No White Meat

Last Thursday in Kansas City marked the 44th year for one of the greatest Thanksgiving Day traditions in the known universe. No, it wasn’t Bryan Busby‘s ritual act of sneaking to Starbucks to take a dump between appearances on KMBC Channel 9’s Plaza lighting-ceremony broadcast — though a noble tradition that is, indeed.

It wasn’t the Plaza lighting ceremony itself, either, and it had nothing to do with the Chiefs or Liberty Memorial being lit up red like a big, bloody finger.

The best turkey-day tradition ever went down at the National Guard Armory in Kansas City, Kansas, a vast, gymlike building, which, for the past 12 years, has hosted the famous Thanksgiving Breakfast Dance.

The gist of it is this: Dress in your finest, bring hella liquor, get drunk, dance to soul.

That’s what about 800 people did last Thursday. It was my first time there. My on-the-town friend Scott Burnett, owner of Minnow Records (Super Black Market, Jon Yeager), invited me. He works with dance organizer and former Grand Emporium owner Roger Naber, assisting with Naber’s Blues Cruise enterprise.

The dance floor was full when we arrived at about 10:30 a.m., with folks jumping to local bluesman D.C. Bellamy’s band. We caught the tail end of the set, unfortunately, and the floor cleared. A man stepped to the mic and delivered a kind of perverse sermon in rhyming couplets. “The First Freakshow” contained lines such as Was Eve the first woman to ask for head? I don’t think I heard a single laugh from the crowd, but it was still pretty awesome. Meanwhile, the audience displayed eye-ravishing pageantry. As we stood looking for our table, Scott’s date, Kristin, cooed, “I have never seen so many fantaaastic suuuits in my life.”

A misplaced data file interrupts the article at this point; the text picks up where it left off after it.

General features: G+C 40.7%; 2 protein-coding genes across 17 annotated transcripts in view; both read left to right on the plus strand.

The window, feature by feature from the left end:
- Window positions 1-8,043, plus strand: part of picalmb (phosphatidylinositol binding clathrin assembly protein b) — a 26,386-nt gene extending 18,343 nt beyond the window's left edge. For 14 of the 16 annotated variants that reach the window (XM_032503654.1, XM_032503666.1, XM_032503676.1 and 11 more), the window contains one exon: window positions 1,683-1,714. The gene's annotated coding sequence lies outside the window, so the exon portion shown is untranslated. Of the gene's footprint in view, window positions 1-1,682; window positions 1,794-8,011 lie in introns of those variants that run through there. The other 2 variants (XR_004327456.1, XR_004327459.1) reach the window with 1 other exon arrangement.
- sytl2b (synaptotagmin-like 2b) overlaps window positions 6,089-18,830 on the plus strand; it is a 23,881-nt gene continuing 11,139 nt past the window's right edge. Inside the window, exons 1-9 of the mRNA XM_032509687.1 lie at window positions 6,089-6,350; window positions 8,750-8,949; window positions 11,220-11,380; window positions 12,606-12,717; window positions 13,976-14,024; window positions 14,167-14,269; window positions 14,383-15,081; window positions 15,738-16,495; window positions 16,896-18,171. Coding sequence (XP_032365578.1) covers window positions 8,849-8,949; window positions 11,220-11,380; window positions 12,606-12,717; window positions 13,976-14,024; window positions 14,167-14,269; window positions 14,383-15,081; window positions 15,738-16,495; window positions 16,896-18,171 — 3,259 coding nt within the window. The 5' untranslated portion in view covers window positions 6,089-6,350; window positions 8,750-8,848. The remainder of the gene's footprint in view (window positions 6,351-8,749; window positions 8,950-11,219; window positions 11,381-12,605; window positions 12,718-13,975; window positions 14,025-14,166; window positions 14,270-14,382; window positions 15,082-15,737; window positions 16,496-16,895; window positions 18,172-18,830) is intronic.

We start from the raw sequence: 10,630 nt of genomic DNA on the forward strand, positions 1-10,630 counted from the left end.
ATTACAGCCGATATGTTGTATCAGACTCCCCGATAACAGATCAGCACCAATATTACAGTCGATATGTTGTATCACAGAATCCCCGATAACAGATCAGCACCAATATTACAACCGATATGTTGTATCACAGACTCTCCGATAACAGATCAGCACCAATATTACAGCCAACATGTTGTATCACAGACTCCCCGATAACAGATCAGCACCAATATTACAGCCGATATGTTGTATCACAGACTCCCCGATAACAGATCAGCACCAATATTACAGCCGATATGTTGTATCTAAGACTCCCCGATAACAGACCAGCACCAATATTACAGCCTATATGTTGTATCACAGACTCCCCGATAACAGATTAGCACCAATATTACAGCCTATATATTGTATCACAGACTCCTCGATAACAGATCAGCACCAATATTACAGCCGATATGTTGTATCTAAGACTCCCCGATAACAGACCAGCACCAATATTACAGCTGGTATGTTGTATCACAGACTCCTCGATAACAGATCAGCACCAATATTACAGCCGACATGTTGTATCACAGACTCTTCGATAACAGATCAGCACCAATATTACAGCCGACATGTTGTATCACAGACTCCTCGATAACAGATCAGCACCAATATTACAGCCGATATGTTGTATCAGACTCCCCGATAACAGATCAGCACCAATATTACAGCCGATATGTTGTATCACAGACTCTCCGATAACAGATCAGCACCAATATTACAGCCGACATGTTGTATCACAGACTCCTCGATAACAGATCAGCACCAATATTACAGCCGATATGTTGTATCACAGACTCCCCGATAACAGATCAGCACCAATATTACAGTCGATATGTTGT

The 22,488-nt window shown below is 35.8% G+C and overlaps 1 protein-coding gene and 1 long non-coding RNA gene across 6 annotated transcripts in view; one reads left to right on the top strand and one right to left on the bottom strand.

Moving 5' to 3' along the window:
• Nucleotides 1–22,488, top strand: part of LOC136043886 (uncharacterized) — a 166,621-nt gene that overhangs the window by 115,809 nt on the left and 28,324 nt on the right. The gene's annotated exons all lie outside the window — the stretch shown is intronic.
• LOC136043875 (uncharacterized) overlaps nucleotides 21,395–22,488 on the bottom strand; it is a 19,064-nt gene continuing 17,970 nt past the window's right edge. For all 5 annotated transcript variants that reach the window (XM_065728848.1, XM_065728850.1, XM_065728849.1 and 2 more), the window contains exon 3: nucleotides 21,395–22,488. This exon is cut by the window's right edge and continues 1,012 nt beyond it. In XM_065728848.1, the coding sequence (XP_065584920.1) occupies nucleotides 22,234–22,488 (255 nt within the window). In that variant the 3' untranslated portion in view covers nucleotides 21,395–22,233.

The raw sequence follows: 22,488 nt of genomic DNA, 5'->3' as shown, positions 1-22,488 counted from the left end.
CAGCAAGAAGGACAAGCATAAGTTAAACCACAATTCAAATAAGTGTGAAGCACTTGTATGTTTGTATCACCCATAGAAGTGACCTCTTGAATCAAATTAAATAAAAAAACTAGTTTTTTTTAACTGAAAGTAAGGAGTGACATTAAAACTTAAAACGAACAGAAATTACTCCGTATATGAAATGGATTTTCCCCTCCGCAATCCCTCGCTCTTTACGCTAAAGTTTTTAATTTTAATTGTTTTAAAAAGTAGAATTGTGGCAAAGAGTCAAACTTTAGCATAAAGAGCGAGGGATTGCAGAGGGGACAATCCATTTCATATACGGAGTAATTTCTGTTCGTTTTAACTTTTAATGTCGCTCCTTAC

Of course, we were white, and most of the attendees were older black people, splendidly dressed.

The typical male outfit skewed either Godfather or Grand Ole Opry — magnificent suits of blue or red or snakeskin, punctuated by either a Homburg or a cowboy hat. Couples coordinated their outfits, looking sexy-cute rather than dorky-cute.

More than anything, the Thanksgiving Breakfast Dance feels like a celebration of black Kansas City, which has more soul in one ring-clad, cigar-gripping hand than the entire history of the Country Club Plaza.

We sat down amid rows of tables decked with imported liquor and food. To my chagrin, admission did not include a free meal.

Scott began emptying his bags, producing a giant bottle of vodka, bloody-Mary mix and a salad bar to-go box full of olives, pepperoni, baby corn and gherkins. I stuck to cans of Bud. Some friends showed up with a mini-cooler of Jell-O shots, which would end up being the only solid food I’d eat for breakfast.

Elsewhere, the preferred libation combination seemed to be expensive liquor and cheap wine. Nearby, a bottle of Grey Goose vodka stood next to a bottle of Yellow Tail chardonnay — on another table Beringer zin next to Hennessy.

Naber moved among the crowd, looking oddly like the guy who played the president on the latest season of 24, but with a soul patch and awesome white-jacket, ’80s-shirt combination. It was his 30th dance since 1974, and he knew how to do it up right.

A band in matching gold jackets took the stage, led by the charismatic, peroxide-haired Southern bluesman Mel Waiters, whose recurring lyrical motif was I got my money!/I got my whiskey!

Headliner Martin Sease, another Southern soul slayer famous for bawdy lyrics — in particular the song “Candy Licker” — glided onstage in a custom black suit, his curly hair spilling down his shoulders like a king lion. The drummer laid down a groove, and Sease began belting his heart out.

Being in a gym full of smoke and sunlight on Thanksgiving morning, dancing to a soul band, was beyond surreal. Though much of the crowd sat down, seemingly too drunk or tired to dance by then, a handful of us raged on, movin’ and hollerin’ and raisin’ our hands as though it were Sunday. And the woman who’d brought the Jell-O shots ended up onstage in a chorus line directed by Sease. That gave most everyone something to be thankful for.

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